In an interview with "The Comics Journal" in 1978, Stan Lee admitted he had grown concerned other comic companies like DC would take a name with as much built-in familiarity as "Spider-Woman" before Marvel, so he quickly put her creation into motion. This isn't the only time a female Marvel superhero counterpart was created to avoid copyright disputes, as She-Hulk shares a similar real-life origin story with Spider-Woman. It's a strange tale — a legacy superhero with multiple comic series, redesigns, and decades of continuity, all for the sake of calling dibs.

Spider-Woman, in that order

No great idea ever starts that way, and this is especially true for Ms. Drew. "Marvel Spotlight" #32 may seem the natural starting point for Spider-Woman the same way "Amazing Fantasy" #15 was for Spider-Man, but it's a standalone explanation that was erased from canon as soon as it became clear Spider-Woman was here to stay. At first, it seems simple enough. Jessica Drew was raised in a small European village and was shunned for her miraculous superpowers, but as the story draws to a close, the truth surfaces. 

Upon confronting Nick Fury, Spider-Woman is informed that her formative years abroad were memory implants created to hide her true upbringing. Jessica Drew is a member of the New Men, a race of human-sized animals brought to life by the High Evolutionary (whom global audiences will get to know in the upcoming "Guardians of the Galaxy Vol. 3"). This whole time, Jessica Drew wasn't a person but an evolved spider that looked exactly like an adult woman. It is an utterly absurd origin story and likely the result of rushing the character to the public to maintain a trademark on the character's name.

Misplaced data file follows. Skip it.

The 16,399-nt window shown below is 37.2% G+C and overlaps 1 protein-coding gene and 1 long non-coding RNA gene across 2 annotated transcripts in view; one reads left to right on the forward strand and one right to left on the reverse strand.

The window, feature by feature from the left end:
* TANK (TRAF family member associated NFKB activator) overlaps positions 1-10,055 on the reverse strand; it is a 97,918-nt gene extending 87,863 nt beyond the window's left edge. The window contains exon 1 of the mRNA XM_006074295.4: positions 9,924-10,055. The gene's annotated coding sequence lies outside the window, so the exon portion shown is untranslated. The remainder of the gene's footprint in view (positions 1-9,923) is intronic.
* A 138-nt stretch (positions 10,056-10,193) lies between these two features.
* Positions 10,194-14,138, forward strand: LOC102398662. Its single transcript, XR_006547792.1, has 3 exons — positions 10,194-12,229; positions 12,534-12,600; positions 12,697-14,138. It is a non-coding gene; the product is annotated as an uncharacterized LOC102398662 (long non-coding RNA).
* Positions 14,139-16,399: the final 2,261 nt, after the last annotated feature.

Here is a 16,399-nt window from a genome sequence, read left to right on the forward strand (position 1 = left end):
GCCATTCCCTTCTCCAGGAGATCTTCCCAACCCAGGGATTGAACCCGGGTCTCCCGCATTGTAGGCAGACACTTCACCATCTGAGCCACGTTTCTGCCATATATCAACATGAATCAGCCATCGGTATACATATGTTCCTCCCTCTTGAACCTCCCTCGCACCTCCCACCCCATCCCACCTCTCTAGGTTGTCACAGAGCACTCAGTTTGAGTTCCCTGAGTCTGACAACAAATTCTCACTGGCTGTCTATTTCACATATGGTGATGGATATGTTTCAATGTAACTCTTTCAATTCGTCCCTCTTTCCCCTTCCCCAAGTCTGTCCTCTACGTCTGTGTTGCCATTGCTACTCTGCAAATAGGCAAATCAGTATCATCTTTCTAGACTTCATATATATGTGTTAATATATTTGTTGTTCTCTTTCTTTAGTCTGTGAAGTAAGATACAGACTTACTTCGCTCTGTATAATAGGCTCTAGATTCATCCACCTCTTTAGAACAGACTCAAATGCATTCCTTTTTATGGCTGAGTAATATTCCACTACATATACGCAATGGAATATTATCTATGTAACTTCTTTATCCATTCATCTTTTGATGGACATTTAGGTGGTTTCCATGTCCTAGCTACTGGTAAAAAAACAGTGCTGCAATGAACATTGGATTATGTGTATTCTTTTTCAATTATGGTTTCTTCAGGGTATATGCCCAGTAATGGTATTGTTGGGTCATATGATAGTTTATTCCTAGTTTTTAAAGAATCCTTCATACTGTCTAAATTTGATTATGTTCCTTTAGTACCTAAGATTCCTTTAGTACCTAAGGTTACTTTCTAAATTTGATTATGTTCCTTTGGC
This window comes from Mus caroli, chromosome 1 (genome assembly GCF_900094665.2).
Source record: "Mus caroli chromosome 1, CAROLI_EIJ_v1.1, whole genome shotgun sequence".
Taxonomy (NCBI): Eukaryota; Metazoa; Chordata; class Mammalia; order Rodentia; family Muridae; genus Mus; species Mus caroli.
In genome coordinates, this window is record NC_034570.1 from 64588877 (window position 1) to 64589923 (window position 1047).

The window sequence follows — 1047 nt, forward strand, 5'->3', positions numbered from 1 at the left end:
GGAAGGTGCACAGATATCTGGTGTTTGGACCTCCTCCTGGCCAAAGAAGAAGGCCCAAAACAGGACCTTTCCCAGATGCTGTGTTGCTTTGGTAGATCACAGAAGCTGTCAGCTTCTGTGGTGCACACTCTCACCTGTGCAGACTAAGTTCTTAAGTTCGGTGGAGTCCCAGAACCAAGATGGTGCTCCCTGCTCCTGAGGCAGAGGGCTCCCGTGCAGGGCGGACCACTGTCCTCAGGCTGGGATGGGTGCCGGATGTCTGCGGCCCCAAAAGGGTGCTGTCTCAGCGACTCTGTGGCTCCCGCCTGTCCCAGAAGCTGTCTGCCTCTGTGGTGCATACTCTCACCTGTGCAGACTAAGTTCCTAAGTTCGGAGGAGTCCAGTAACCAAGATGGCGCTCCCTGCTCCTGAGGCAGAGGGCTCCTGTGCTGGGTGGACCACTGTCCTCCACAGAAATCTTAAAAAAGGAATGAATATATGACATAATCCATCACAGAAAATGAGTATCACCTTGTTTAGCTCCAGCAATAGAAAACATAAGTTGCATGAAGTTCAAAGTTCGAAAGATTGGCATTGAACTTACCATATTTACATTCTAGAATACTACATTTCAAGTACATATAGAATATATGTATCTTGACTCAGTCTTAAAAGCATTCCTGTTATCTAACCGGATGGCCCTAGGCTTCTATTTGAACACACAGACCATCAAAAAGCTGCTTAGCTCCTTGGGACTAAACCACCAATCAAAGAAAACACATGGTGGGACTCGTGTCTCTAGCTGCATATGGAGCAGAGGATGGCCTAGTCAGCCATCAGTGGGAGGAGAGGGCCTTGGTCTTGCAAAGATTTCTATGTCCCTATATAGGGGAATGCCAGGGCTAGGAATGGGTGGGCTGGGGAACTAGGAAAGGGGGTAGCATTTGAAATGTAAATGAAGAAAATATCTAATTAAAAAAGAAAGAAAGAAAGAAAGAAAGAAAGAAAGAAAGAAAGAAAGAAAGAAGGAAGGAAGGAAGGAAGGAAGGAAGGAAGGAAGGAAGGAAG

A history with HYDRA

In May 2016, many Marvel fans cried foul when the debut issue of "Captain America: Steve Rogers" revealed the Sentinel of Liberty was an undercover agent for HYDRA. Though the controversial move, which was reversed a month later as planned, rubbed fans the wrong way, curious readers could go searching and discover Rogers' supposed turn to the dark side was just the latest in a long history of superheroes having secret pasts with the fascist organization. Spider-Woman is one of the earliest examples of this tradition, as Marv Wolfman's reworking of the character swapped out her arachnid origins for good old-fashioned brainwashing.